A group of major marijuana producers in Canada are banding together to convince the federal government to ease up on restrictive regulations when it comes to how recreational weed should be branded and promoted.
The sixteen producers, who control over 90 percent of the legal medical marijuana market in Canada have turned to the Advertising Standards Council of Canada for help in developing advertising guidelines, which they hope will mimic that of the alcohol industry.
“What we should do in this country is we should treat cannabis like beer, wine and liquor. We should not be reinventing the wheel at this point,” said Cam Battley, Executive Vice-President of Aurora Cannabis, one of the sixteen producers lobbying for looser rules when it comes to promoting cannabis for public consumption.
“There is ample evidence to show that marijuana is a more benign substance than alcohol. We believe there’ll be a substitution effect on alcohol by cannabis products. That’s why there’s no need to do anything different when it comes to advertising,” Battley told VICE Money.
The federal government’s proposed Cannabis Act prohibits any “promotion, packaging and labelling of cannabis that could be appealing to young persons or encourages its consumption.”
It also proposes banning the public display of marijuana products in storefronts, which means they they have to be plainly packaged, and hidden — similar to how cigarettes are currently sold.
“Look, the group of us have different views and thoughts on how we want our products to be advertised, but if we can walk forward with advertising regulations that are more closely defined like alcohol, that would be our preference,” Vic Neufeld, CEO of Aphria Inc., told VICE Money over the phone.
“We want to be able to reach out to consumers of recreational products like alcohol, to get them to spend their entertainment dollars on weed, just like they spend it on alcohol,” Neufeld said.
The argument the marijuana sector is pitching to the federal government is that in order to be able to supplant the black market for recreational weed, they should be granted the flexibility to advertise in a way that draws consumers to want to purchase legal weed.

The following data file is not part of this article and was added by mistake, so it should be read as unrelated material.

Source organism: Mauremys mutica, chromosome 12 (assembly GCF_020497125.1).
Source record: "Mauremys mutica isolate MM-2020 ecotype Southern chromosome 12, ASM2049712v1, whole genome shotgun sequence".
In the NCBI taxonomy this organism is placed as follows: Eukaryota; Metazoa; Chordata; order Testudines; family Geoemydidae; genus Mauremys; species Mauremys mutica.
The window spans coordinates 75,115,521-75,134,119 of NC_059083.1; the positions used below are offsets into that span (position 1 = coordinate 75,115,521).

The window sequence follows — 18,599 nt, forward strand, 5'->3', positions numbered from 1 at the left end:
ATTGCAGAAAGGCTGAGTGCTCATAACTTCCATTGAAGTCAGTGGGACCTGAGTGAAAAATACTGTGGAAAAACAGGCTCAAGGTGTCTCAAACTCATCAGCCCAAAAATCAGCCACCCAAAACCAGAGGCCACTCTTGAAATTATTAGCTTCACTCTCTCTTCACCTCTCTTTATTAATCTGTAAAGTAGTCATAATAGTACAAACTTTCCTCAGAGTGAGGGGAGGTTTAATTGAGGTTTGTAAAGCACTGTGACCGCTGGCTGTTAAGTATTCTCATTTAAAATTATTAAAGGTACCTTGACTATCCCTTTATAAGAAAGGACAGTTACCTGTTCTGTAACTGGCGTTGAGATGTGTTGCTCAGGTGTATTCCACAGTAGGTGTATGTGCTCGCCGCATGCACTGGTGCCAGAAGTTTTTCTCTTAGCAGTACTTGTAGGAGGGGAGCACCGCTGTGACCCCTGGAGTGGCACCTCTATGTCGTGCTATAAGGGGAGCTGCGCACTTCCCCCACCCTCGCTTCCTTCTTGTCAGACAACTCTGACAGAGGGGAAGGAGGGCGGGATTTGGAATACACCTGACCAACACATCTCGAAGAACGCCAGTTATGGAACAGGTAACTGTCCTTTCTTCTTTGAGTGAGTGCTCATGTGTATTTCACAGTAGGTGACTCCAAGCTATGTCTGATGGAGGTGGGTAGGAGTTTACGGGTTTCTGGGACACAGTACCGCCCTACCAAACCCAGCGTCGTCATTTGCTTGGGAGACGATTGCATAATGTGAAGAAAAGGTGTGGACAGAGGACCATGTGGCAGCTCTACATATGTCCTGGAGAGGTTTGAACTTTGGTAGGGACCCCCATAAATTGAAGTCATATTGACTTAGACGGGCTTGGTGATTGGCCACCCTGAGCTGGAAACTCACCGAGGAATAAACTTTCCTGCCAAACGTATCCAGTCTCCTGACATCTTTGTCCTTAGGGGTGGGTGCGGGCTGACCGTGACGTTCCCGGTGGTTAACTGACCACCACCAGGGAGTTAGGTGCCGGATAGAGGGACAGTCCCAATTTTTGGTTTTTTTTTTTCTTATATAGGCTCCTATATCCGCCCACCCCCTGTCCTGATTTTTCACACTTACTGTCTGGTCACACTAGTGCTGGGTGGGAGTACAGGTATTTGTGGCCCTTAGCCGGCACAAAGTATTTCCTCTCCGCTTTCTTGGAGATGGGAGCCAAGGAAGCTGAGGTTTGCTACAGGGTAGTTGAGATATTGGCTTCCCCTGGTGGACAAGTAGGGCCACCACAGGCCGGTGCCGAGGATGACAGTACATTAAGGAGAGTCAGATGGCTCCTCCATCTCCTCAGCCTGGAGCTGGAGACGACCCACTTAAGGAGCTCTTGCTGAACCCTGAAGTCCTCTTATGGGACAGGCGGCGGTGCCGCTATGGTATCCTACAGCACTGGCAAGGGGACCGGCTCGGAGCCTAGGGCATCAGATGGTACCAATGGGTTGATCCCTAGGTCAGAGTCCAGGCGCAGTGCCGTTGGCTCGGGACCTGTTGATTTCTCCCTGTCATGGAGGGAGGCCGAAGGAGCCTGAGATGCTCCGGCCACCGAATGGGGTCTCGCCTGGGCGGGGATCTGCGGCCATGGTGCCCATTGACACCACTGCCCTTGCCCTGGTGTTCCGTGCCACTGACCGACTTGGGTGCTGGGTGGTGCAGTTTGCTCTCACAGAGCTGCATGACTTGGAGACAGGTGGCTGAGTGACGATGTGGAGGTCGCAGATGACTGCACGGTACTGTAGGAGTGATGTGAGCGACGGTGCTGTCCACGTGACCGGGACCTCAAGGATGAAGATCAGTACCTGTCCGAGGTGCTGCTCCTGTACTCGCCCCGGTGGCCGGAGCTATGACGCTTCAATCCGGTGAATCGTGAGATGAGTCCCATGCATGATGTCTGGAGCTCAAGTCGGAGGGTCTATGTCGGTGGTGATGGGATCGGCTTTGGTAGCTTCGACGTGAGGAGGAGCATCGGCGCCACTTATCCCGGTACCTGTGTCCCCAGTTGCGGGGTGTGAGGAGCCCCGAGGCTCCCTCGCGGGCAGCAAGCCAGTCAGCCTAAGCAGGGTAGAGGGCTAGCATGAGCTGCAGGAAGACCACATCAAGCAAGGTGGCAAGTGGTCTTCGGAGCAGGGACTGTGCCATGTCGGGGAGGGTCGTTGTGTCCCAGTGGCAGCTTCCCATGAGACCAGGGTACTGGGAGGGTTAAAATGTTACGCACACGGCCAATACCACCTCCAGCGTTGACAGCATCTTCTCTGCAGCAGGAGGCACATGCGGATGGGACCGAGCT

“We know we can’t have advertising that appeals to children — we agree with the government on that. But we should be able to differentiate our brands, and signal to consumers that we are an attractive alternative to the black market,” said Jordan Sinclair, Director of Communications at Canopy Growth Corp., currently the biggest producer of legal medicinal marijuana in Canada.
Advertising not the only priority
Canada is poised to legalize the use of recreational weed by July 1, 2018 but the details of how the drug will be packaged and sold have yet to be ironed out.
Just last week for instance, the provinces announced they would seek an extension on the July 2018 date if issues related to safety, taxation, training for distributors and public education aren’t adequately addressed by November this year.
For Aphria’s Neufeld, this back and forth federal-provincial tussle could spell trouble for his company’s production timeline.
“Advertising guidelines are less of a priority for us right now. I would like to know when the government will give us some clarity on weed-infused products. Our e-pens, topicals, sublinguals… will we be able to sell those in the recreational market?”
“We are building a 700,000 square feet greenhouse. By December I will need exact clarity on products, so I can figure out whether to eliminate certain capital expenditures,” said Neufeld.
But when it comes to advertising, weed analyst Vahan Ajamian at Beacon Securities, thinks it’s unlikely that the government will roll back its hard stance.
“Unless it’s an LCBO-type model where the government owns the distributor, it is likely that they will continue leaning towards a tobacco-type model. The last thing the government wants is to be deemed as irresponsible in this legalization process.”